“Fuck that guy,” was the general opinion of my peers (Tony and Jimmy) and everyone else to whom I complained about Chris Miller. But he had set me back on my heels. I had mistakenly assumed that in Hollywood being gay wasn’t a big deal, let alone the moral equivalent of the antichrist. Landis started locking his door which effectively thwarted Miller’s entitlement to rush in whenever he wanted. I took messages and continued to needle Miller, as if we were still Santa Monica Blvd. buddies. He fumed and stomped away. Landis found he could finally get his work done without constant interruptions. Miller’s revenge was to inform the other staff of my sexual deviancy. I got some funny looks, but I could usually tell who the real haters were. My real problem was older staff who started flirting with me. I accepted all luncheon invitations, leaving before requests for ‘afternoon delight,’ with the excuse that I had to bring Landis his takeout lunch. To anyone who was too persistent, I explained the same age rule I practiced. To those aware of my slutty ways, I explained that the one exception proved the rule.
I knew that Doug expected to be an exception. Staying at his house was not going to work. The first week, I joined Tony and Jimmy in triple teaming him. His newly discovered preference for bottoming was too demanding for me. I started actively looking for my own place. Rent was cheap in run-down Hollywood. I had a more than adequate salary to afford a small apartment. I just didn’t know where I wanted to slum it.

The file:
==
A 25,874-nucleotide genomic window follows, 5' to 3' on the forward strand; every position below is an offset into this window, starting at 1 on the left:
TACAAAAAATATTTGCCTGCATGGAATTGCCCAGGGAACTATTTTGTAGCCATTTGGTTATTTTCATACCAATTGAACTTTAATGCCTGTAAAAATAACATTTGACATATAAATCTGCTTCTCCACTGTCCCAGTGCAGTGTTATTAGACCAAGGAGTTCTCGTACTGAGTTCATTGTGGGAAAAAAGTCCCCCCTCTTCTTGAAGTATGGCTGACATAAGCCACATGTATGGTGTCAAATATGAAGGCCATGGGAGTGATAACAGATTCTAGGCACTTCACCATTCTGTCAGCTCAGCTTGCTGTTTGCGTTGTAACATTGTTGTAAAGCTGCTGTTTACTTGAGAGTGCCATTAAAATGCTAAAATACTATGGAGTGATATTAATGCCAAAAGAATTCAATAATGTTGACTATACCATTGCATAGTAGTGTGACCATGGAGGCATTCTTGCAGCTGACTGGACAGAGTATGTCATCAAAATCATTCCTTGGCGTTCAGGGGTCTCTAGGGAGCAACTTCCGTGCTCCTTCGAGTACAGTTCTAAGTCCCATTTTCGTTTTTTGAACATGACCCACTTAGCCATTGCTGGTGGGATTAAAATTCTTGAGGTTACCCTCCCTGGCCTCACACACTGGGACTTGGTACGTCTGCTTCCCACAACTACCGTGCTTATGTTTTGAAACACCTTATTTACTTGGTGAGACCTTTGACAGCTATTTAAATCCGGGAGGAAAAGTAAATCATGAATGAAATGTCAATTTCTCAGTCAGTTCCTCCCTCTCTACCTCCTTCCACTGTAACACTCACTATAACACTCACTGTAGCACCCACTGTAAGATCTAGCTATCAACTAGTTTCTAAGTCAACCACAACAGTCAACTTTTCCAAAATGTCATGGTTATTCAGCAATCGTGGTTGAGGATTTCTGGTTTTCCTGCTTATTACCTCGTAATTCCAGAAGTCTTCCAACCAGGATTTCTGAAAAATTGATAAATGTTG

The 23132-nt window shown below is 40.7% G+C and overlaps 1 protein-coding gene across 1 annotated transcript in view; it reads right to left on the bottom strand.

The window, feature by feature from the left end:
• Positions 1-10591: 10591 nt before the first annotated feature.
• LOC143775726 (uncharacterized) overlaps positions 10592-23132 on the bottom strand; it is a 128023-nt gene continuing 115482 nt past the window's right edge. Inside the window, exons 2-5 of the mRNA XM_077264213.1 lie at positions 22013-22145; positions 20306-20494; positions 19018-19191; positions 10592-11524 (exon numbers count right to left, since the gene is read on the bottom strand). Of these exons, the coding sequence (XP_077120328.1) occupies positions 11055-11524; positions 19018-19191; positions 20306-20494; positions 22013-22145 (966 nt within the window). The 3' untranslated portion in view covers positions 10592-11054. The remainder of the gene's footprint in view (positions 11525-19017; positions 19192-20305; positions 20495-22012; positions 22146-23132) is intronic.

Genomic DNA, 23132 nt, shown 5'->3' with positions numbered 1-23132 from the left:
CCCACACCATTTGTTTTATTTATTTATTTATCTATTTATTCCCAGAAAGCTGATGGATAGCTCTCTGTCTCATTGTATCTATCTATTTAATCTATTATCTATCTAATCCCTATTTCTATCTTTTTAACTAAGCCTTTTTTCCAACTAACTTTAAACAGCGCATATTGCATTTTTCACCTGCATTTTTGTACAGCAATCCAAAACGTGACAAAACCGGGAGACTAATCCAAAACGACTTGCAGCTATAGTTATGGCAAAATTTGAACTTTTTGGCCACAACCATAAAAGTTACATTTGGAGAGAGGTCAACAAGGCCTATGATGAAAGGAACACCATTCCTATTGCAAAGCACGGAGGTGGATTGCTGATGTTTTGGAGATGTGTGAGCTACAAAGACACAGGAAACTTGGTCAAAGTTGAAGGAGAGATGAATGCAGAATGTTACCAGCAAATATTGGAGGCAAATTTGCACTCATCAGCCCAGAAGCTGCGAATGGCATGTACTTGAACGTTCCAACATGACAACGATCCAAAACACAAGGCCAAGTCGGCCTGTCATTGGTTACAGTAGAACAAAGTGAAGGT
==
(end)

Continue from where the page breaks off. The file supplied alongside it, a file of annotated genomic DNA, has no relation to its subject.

After Miller’s upbraiding by Landis, I called Jake. I needed to vent to an adult. His advice was direct.
“Hell, I’m Jewish. I’ve been told there was no place for me in all the halls of music. That’s why I chose classical. Classical’s not about trying to sell your music. You’re going for perfection.”
It was good advice for my privileged and entitled white ass. I remembered Joe, the Cuban bass player, who so wanted to be a part of our Coral Gables life. A little intolerance by the likes of Miller may be good for me. The remainder of the week passed with little drama, other than Miller’s feeble attempts to burst into Landis’s office. I was told not to call Security, rather, to ‘deal with him.’
Friday’s audition at the Troubadour was becoming a major event. The ‘Animal House’ star, John Belushi was interested in the music. He arranged to be off his regular Saturday Night Live gig and flew to LA for the weekend, starting with Friday’s auditions. Miller insisted he personally attend, dragging the other writers along despite their indifference. Universal also wanted to observe Landis’s directorial skills and insisted on sending junior executives. They brought along my old nemesis Edgar Bronfman Jr, another music ‘expert.’ Landis told me to put on a good show for all the brass attending. I was fully confident that I could put on the show but worried that things tended to get out of control in unexpected ways. Starting out with the Weirdos was sure to cause controversy. I planned for them to bring excitement but not be a real contender for the movie gig. We’d need a more professional band to set a higher tone, but still show some rock n roll excitement.
I was worried enough to ask Doug for advice. I’d needed him to come up with a couple of generic r&b bands, assuming we’d do several audition sessions before making a choice.